An apology to the daddy longlegs in my shower
I’m feeling guilty about the daddy longlegs in my shower.
She was living peacefully in the upper southwest corner but started tip-toeing down the tile as I stepped in and turned on the spray. I flicked a few drops of water her way so she would stay in her penthouse, but apparently I created a wave that was the insect equivalent of a tsunami. She was washed to the shower floor, where first she seemed to land successfully. She began to skitter away, but then she stopped moving and collapsed, her long, threadlike legs akimbo.
If I went before the judge, I think I could argue accidental death rather than murder but I still felt that I had let down the universe. Daddy longlegs, sometimes called cellar spiders, don’t bite, according to local bug expert and Barnstable County entomologist Larry Dapis. Mine was possibly feeding on the algae in the shower (ick), although Larry says no one really knows what daddy longlegs eat, since they are so benign no one has taken the time to study them deeply. They are related to spiders although they don’t have silk glands for weaving webs and they have only one pair of eyes instead of four pairs.
Mine was certainly harmless compared to some of the other wild critters that have shared my Cape houses over the years. If you live on here, you know how relentless wildlife can be at getting inside, particularly if you live in an old house that is not, shall we say, airtight?
For example, here are some things besides spiders I’ve had in my various houses: fleas, ticks, hornets, bees, termites, birds, mice, rats, bats and raccoons. Of course there have been deer in the backyard and fox at the birdfeeder but they knew their place. And a possum once peered at me through the deck slider but we each kept to our side of the glass.
The flea infestation happened when we were first married and returned from a trip. My husband went to the emergency room because he had so many bites on his legs. But he was too embarrassed to tell them it happened in his own home on Cape Cod so he said he’d been at a hunting cabin in New Hampshire.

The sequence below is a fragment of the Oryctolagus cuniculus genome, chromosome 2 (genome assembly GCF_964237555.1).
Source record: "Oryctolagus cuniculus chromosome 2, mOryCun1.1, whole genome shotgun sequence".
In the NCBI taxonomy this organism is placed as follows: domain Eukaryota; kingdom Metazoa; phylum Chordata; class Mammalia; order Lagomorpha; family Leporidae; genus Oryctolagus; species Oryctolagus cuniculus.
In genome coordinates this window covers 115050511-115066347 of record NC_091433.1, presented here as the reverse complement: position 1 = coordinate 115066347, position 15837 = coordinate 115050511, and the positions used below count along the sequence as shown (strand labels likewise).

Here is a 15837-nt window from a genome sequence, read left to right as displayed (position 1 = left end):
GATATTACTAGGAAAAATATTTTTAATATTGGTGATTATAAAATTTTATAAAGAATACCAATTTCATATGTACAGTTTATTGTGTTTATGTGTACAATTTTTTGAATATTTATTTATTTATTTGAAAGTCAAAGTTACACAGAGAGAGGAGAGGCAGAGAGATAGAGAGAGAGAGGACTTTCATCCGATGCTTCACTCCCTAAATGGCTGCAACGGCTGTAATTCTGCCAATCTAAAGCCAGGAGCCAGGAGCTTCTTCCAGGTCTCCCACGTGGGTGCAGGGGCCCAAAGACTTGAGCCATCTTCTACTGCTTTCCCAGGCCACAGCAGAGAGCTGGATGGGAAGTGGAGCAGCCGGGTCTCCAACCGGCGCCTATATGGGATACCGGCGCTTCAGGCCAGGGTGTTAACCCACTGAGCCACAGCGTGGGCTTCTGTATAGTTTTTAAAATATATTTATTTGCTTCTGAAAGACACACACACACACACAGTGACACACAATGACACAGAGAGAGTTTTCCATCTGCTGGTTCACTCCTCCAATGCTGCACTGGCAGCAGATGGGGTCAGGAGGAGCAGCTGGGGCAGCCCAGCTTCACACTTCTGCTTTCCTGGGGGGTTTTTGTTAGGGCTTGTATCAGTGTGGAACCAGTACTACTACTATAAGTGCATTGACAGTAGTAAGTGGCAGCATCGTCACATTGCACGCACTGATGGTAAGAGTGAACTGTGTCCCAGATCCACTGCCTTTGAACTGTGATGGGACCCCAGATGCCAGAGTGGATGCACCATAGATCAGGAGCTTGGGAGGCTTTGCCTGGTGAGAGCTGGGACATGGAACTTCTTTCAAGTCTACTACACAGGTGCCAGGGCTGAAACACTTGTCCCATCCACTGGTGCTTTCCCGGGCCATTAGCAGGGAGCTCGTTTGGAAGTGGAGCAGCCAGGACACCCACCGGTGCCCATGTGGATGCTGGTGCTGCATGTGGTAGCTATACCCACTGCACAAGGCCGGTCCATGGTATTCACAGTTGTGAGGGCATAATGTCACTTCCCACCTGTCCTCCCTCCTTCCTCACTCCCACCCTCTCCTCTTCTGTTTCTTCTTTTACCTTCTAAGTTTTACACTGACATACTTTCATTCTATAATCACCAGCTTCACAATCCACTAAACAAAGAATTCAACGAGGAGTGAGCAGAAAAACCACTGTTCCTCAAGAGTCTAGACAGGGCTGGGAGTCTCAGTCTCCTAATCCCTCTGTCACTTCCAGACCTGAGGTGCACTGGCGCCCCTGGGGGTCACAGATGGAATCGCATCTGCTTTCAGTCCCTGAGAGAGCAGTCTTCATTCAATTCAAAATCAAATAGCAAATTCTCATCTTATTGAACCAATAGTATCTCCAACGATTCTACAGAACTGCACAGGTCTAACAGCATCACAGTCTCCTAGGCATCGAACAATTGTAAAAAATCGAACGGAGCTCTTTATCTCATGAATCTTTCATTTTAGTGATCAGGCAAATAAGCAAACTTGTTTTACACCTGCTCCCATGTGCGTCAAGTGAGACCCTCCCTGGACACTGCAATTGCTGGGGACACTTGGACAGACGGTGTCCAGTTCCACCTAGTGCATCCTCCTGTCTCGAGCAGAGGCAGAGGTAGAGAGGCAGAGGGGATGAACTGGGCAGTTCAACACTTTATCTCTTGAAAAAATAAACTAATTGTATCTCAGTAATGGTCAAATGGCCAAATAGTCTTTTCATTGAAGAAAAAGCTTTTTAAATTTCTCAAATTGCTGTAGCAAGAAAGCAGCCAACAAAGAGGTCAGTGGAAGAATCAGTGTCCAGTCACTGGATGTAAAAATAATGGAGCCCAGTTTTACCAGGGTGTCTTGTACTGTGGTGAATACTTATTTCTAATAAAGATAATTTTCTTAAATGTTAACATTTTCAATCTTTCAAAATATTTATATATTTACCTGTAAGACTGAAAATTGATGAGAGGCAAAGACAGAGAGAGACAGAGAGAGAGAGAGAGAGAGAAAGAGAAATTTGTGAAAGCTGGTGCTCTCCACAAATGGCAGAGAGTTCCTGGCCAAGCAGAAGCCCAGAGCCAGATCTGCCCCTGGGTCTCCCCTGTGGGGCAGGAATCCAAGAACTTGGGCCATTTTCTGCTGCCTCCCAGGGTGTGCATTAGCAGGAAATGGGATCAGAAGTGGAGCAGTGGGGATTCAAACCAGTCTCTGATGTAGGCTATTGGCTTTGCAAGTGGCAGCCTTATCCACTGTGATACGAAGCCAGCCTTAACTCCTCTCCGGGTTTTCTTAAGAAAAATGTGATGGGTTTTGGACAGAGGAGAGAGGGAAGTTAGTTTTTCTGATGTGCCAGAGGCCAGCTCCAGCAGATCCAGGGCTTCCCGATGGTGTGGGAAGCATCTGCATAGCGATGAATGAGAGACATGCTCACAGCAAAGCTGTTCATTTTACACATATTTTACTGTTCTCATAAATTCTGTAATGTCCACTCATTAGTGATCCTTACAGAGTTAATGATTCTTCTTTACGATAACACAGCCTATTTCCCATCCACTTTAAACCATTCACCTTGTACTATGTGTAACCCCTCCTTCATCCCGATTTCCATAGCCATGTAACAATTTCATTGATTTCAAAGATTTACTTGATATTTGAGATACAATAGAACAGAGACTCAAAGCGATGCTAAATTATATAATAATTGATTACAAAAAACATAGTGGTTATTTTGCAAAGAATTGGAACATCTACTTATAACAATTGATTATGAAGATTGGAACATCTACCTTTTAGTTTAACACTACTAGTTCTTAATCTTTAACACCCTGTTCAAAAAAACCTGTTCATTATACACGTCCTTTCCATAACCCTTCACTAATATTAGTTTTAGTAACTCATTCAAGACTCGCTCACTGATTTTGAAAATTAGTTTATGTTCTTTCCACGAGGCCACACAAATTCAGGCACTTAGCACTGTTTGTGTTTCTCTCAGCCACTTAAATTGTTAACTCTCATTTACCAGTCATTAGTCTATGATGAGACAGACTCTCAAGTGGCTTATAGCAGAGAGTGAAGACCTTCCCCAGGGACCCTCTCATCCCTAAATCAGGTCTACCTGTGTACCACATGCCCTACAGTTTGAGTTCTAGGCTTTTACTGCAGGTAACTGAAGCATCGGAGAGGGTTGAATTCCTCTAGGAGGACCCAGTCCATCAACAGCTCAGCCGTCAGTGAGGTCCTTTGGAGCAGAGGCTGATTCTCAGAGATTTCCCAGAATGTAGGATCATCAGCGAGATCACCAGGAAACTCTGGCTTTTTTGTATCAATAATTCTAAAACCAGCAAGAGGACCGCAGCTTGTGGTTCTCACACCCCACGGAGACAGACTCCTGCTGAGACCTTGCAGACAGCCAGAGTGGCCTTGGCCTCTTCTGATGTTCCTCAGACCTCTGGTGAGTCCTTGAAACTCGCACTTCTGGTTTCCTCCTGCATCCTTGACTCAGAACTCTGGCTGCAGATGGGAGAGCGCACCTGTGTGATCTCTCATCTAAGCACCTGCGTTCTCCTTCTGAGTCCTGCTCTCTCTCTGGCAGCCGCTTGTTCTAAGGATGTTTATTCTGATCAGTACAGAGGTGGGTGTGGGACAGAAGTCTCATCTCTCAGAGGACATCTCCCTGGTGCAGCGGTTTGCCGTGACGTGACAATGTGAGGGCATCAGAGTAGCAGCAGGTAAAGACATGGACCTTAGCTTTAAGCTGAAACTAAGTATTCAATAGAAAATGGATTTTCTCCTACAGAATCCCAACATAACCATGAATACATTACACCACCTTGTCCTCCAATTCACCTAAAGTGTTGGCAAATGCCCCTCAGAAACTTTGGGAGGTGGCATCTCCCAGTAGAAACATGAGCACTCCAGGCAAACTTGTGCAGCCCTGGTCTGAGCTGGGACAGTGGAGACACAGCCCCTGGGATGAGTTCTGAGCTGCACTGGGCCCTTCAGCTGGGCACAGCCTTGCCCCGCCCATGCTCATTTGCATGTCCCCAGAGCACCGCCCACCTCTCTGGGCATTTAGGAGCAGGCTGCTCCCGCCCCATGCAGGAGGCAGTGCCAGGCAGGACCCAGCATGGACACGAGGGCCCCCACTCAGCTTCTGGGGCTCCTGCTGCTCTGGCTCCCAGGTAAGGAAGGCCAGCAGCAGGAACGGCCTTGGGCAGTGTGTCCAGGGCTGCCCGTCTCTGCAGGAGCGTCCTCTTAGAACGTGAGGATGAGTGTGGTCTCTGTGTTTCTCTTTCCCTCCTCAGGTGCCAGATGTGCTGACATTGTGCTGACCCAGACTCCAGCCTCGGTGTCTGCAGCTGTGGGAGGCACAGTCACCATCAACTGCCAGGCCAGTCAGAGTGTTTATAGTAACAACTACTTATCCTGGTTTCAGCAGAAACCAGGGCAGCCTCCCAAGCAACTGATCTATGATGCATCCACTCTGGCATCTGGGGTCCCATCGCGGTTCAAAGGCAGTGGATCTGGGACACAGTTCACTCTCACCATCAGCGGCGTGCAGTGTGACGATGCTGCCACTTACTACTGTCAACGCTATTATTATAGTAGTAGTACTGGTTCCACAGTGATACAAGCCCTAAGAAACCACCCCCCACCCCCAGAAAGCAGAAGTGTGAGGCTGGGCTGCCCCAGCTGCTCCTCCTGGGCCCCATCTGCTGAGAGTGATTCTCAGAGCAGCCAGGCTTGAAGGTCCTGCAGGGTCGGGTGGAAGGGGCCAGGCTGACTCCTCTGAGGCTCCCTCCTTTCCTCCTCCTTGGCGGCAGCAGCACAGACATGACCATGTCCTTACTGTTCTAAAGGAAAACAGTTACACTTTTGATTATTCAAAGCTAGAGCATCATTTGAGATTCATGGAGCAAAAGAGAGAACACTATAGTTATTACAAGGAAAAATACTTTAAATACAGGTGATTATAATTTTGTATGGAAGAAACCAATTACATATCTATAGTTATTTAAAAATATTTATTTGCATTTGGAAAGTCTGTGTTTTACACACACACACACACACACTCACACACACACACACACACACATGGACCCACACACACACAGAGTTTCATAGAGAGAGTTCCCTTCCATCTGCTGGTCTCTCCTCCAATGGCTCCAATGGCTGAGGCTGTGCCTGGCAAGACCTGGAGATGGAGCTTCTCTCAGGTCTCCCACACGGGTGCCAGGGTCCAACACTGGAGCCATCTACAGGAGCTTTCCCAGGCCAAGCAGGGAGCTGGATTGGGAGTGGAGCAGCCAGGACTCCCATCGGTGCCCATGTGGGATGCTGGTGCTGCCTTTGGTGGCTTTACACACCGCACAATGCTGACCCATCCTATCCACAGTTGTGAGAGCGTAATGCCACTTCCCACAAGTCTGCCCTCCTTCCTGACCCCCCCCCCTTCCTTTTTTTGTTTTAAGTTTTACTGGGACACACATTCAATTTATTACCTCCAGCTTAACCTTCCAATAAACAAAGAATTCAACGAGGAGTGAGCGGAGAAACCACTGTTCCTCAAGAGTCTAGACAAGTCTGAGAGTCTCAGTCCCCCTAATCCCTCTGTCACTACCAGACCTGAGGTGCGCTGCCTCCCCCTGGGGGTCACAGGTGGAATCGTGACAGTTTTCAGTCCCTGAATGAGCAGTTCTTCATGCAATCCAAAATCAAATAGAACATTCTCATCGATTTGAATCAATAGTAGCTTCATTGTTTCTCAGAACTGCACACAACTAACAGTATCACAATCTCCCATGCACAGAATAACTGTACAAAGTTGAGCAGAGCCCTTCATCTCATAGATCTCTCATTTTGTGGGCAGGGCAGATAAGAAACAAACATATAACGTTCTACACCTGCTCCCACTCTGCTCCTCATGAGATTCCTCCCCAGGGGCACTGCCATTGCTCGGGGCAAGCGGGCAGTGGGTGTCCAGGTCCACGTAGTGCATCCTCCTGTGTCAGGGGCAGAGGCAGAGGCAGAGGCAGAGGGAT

The mice occasionally got into the kitchen snack drawer in our 1840s house but were particularly obsessed with the Q-tips in our master bath, which they would shred for the cotton. The rats found the birdseed that, in a rookie mistake, we stored in a plastic container in a closet near the backdoor. I called the exterminator right away but lived in fear until he got there that they would leap out at me whenever I opened a kitchen cabinet door. The termites ate the front steps, a fact we discovered after I fell through them and broke my leg.
The raccoon had her kits in our second-floor laundry room that was in a gabled attic-like space with badly installed paneling. We were never sure how she got in — maybe through the dryer vent — but she made a nest using the insulation between the ceiling panels and the roof and gave birth before we discovered her. I don’t even know how to describe the smell but imagine the lion pen at the zoo on a really, really hot day.
We had mice last summer who sneaked in through a hole in the pantry wall and went wild on a Reese’s cup. Hey, who wouldn’t? Some old-fashioned traps took care of the problem, which shows I’m not above being cold-hearted when it comes to things that are more threatening than a daddy longlegs. But, I aim to be judicious and, whenever possible, live a peaceful co-existence with the wild things around me.
I suspect that within a couple of weeks there will be another daddy longlegs in the shower, since the last one was not the first. For whatever reason, that corner is prime real estate. This time I will just try to ignore her as she picks her way around, simply looking for the comfort, peace and security that we all crave.